By Steve Wellings, in Las Vegas
Carl Frampton weighed in yesterday at the MGM Grand, Las Vegas and, just like his opponent Leo Santa Cruz, he made the 126 lb limit. Making weight is occasionally taken for granted in some quarters, only becoming a major factor when someone fails to slip inside the standard parameters. Here there was no catchweight nonsense, or 127.5 lb middle ground agreements – just a real fight at a real weight between two real combatants.
Skinning his frame down to a sprightly 125lbs, a weight which I haven’t “made” since I was about 8 years old, Carl appears to be revelling in his new featherweight mould. ‘El Terremoto’ meanwhile scaled the same at 125, so no issues were presented with his physique either.
There’s something primal about boxing weigh-ins. Hyped up supporters lean forward over barriers and scream with excitement as their charge stands on the scales, torso bubbling under the lack of body fat, flexing their muscles to the delight of the faithful. American security guards look on in bemusement at the fervour whipped up by this boxing formality.
“Caaaam ooon the Jackal!” shouts a middle-aged punter just behind me. Eyes bulging, belly spilling over his dark blue jeans, this chap might as well have gone through the through an intense 12-week training camp himself, such was the devotion. While my new friend was living every second, I was trying to be slightly more measured – more boring to be precise. But why not get swept up in the emotion of this occasion? After hours spent travelling across oceans and time zones surely it’s acceptable to punch the air and give it the big ‘un in the name of the Jackal.
The weigh-in as an event has become a real occasion for fans to enjoy. It provides one final opportunity to venerate and encourage a hero before he goes into war against the “enemy”. Santa Cruz isn’t so much of an enemy in this case; not really a villain at all in fact. Softly-spoken and apparently non-threatening in appearance (maybe Carl would disagree on that latter point) Leo seems like a thoroughly decent bloke. But he can fight and will no doubt put it all on the line later tonight.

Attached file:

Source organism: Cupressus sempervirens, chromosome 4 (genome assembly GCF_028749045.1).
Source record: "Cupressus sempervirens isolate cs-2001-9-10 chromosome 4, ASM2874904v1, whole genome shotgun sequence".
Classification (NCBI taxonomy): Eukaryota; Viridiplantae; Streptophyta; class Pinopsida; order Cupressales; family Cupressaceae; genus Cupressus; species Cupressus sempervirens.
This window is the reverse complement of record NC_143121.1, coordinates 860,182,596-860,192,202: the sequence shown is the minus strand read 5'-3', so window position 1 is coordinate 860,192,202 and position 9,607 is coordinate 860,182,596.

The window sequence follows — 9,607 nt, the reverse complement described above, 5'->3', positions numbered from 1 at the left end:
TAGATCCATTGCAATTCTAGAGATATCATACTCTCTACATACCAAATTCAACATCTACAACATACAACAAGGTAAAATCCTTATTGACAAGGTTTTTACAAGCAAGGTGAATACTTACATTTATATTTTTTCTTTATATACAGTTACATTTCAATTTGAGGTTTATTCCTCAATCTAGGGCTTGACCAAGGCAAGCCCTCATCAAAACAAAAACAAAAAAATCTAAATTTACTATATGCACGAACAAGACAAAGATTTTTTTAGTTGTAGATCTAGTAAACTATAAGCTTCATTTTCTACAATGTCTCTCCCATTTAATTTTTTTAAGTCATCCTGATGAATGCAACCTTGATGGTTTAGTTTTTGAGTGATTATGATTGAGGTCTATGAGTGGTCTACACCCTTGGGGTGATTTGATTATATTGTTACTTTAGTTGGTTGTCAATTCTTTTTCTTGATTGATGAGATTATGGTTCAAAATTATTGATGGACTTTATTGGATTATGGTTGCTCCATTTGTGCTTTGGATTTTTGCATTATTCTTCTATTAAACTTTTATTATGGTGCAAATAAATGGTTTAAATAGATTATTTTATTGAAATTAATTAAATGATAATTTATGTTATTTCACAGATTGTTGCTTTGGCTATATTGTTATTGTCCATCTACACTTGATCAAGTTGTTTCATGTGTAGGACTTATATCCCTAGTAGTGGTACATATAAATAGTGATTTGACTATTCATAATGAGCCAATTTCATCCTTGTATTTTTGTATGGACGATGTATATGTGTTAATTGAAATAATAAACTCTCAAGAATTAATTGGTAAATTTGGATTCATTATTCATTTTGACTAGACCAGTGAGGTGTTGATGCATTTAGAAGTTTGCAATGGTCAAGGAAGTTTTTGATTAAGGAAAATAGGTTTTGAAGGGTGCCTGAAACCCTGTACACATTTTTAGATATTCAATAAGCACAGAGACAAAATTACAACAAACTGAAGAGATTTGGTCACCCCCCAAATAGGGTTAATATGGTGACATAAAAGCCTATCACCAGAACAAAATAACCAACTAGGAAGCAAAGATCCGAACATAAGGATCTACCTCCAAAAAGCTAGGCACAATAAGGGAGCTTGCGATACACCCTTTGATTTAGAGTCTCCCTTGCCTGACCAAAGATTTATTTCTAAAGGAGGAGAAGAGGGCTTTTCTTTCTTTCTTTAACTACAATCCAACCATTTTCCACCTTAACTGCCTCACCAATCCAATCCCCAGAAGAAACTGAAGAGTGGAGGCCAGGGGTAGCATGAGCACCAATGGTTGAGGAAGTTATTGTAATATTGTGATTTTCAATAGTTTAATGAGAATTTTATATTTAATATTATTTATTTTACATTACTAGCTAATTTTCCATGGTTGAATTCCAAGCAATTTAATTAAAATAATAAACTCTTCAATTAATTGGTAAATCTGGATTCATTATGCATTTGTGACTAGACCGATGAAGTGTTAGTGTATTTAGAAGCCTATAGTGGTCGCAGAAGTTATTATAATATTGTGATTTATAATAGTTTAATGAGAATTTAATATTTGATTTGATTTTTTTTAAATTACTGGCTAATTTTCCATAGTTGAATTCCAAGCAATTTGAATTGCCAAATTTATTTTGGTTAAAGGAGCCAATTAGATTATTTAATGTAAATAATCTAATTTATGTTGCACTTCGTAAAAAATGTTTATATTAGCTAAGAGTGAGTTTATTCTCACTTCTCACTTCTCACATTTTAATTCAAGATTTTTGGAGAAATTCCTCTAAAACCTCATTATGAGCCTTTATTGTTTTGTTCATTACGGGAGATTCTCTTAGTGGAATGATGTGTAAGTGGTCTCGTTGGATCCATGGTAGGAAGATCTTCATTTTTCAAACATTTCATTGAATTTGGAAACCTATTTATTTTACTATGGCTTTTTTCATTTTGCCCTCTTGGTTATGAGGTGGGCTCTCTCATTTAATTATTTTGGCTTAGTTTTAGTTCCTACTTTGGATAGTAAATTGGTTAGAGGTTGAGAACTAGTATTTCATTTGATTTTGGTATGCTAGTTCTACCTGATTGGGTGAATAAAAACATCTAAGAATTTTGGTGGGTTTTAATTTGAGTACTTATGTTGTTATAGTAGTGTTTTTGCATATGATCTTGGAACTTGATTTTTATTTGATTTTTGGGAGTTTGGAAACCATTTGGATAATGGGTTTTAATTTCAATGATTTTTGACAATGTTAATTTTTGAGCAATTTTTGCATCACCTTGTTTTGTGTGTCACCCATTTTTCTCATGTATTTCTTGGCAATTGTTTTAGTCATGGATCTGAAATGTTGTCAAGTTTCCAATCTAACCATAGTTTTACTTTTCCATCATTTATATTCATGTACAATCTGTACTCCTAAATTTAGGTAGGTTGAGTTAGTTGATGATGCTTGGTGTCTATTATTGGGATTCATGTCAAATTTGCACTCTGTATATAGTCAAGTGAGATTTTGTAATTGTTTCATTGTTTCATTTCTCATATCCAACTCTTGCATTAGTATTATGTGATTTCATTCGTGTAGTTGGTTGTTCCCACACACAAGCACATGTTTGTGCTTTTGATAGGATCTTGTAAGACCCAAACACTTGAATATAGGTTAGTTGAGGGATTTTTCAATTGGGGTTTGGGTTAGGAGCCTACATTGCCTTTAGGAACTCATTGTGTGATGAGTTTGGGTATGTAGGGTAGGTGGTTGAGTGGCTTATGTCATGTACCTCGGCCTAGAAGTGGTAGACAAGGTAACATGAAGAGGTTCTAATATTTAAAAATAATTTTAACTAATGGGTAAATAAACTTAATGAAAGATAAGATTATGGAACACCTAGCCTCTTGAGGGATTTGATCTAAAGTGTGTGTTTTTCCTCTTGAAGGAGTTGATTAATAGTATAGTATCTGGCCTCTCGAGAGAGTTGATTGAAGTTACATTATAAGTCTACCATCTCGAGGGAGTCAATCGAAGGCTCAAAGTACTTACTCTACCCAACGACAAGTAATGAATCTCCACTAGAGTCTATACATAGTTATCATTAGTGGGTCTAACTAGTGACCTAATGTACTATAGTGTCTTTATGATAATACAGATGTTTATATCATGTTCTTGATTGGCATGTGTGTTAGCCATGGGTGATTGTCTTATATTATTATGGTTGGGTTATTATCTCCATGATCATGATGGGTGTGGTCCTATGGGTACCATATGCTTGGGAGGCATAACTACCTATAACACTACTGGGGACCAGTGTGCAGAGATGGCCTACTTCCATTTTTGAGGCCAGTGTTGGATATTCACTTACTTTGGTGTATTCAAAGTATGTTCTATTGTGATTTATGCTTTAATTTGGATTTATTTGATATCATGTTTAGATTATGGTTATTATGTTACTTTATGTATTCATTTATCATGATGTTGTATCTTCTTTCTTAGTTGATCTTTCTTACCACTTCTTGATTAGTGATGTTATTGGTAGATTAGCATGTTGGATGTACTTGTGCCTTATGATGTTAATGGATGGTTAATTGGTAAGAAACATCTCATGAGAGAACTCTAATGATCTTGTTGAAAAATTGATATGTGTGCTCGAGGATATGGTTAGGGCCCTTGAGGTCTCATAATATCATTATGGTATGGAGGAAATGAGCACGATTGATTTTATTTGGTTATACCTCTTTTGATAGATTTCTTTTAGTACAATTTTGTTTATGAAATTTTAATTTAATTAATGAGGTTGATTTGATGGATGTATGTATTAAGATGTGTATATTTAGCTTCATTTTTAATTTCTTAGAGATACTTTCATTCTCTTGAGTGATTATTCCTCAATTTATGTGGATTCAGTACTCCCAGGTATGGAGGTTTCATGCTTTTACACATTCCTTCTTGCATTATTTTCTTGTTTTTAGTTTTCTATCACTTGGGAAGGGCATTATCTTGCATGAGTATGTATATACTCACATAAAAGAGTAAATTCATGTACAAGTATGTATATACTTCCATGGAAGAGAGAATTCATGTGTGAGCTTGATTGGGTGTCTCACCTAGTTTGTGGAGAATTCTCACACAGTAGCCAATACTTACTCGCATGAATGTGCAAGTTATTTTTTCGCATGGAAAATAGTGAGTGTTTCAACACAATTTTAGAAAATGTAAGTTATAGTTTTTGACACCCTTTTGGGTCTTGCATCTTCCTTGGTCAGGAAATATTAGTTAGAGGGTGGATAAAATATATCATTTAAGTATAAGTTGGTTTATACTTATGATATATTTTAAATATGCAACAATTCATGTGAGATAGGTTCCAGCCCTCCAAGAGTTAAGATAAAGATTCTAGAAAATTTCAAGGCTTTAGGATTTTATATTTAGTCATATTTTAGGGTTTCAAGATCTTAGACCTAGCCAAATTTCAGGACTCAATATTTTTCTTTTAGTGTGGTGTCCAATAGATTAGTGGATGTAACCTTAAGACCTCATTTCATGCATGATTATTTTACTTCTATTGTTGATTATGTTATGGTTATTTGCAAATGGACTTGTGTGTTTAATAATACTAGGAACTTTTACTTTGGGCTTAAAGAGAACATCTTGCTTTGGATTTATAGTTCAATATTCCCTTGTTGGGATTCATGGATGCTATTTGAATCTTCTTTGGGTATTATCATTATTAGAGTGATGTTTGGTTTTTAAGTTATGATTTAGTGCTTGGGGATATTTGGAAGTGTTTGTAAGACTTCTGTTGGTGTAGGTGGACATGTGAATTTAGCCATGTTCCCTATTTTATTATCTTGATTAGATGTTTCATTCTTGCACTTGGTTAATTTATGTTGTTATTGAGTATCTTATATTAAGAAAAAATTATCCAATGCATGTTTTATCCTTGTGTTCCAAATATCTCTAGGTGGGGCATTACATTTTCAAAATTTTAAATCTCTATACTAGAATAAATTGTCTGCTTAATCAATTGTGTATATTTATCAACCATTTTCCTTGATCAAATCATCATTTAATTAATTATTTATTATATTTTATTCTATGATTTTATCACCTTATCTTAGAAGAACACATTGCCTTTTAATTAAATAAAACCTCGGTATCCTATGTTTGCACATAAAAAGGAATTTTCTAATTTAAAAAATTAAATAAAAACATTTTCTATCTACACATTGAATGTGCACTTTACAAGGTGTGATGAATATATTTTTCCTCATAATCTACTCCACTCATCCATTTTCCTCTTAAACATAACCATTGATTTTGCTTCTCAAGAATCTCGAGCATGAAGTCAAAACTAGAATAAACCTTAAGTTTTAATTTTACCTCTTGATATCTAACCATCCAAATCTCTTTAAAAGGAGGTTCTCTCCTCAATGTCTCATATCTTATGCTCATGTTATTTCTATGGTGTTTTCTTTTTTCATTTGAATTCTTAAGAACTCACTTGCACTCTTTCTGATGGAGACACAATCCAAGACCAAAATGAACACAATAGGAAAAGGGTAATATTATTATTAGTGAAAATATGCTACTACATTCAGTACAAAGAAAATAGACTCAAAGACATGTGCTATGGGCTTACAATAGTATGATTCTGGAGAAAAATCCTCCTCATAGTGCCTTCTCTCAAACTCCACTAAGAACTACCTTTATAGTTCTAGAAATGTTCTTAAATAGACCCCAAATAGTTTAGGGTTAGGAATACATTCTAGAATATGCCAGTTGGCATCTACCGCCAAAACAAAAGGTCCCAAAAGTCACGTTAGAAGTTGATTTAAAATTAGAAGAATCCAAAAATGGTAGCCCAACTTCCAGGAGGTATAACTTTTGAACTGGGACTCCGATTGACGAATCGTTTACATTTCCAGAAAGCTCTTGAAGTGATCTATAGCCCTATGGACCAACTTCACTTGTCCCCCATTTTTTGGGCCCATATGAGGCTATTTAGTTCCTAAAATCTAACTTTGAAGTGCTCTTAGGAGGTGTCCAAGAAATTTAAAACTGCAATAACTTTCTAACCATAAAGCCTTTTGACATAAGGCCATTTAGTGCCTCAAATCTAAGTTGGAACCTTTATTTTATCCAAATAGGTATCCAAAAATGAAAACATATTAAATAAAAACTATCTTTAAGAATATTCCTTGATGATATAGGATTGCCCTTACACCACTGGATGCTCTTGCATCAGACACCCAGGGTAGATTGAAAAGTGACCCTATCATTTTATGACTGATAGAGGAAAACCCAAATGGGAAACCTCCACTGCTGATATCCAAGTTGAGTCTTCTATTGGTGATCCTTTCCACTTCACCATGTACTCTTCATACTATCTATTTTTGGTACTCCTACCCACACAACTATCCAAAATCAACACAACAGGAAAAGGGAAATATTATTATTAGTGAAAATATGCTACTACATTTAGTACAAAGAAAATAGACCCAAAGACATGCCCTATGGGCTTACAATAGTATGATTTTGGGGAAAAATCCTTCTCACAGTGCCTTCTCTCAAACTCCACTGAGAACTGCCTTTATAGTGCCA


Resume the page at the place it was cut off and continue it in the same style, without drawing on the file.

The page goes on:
Just before the weigh-in started there was a nice media luncheon provided as the weight-drained stick insects (also known as the boxers) no doubt looked on, salivating. Not many people have a kind word to say about show promoter Al Haymon. Lurking darkly in the shadows it’s hard to root for such an evasive and, at times, polarising, figure. But I’m willing to stick up for Al on this one – from a purely selfish point of view of course. Haymon’s PBC employees know how to look after the media and always put on a good spread. Sandwiches, pasta, coffee, cookies…OK, you get the point, but these things go a long way in boxing writing circles. Just ask Dan Rafael. I didn’t, mainly because he’s a unit, and he blocked me on Twitter and probably doesn’t care a jot about my eating habits or silly points of view. But he knows how to attack a quality buffet and I respect him for that.
Anyway, I digress, back to the weigh-in.
Sometimes the final days leading up to the fight give us the best opportunity to look at each man and really assess who you think is going to win. Both are, hopefully, at the peak of their powers by this point. Focused, prepared, sparring done, media all chatted too, obligations fulfilled and only one single thing left to accomplish.
Frampton struggled with super-bantamweight, no doubt, but weight will not be a factor tonight
“I see a bit more energy about Carl now and more left in the tank,” former world champion Brian Magee told me last week.
“For his size, height-wise, Carl could probably go up another weight because he’s got the power and the strength; it’s just a problem fighting the guys who are too tall for him. He’s handling them OK now though.”
Ex-British champion and one-time world title challenger Neil Sinclair concurred, citing Carl’s move up in weight as a key factor behind his resurgence -the Quigg fight aside- since the Gonzalez Jnr struggle in the desert.
“The extra four pounds have made a big difference for Carl as he’s not tiring late on now – he’s a lot stronger as the fight progresses,” agreed ‘Sinky’. “The extra pounds make you more comfortable and stronger when you’re down at the weight and drying out.”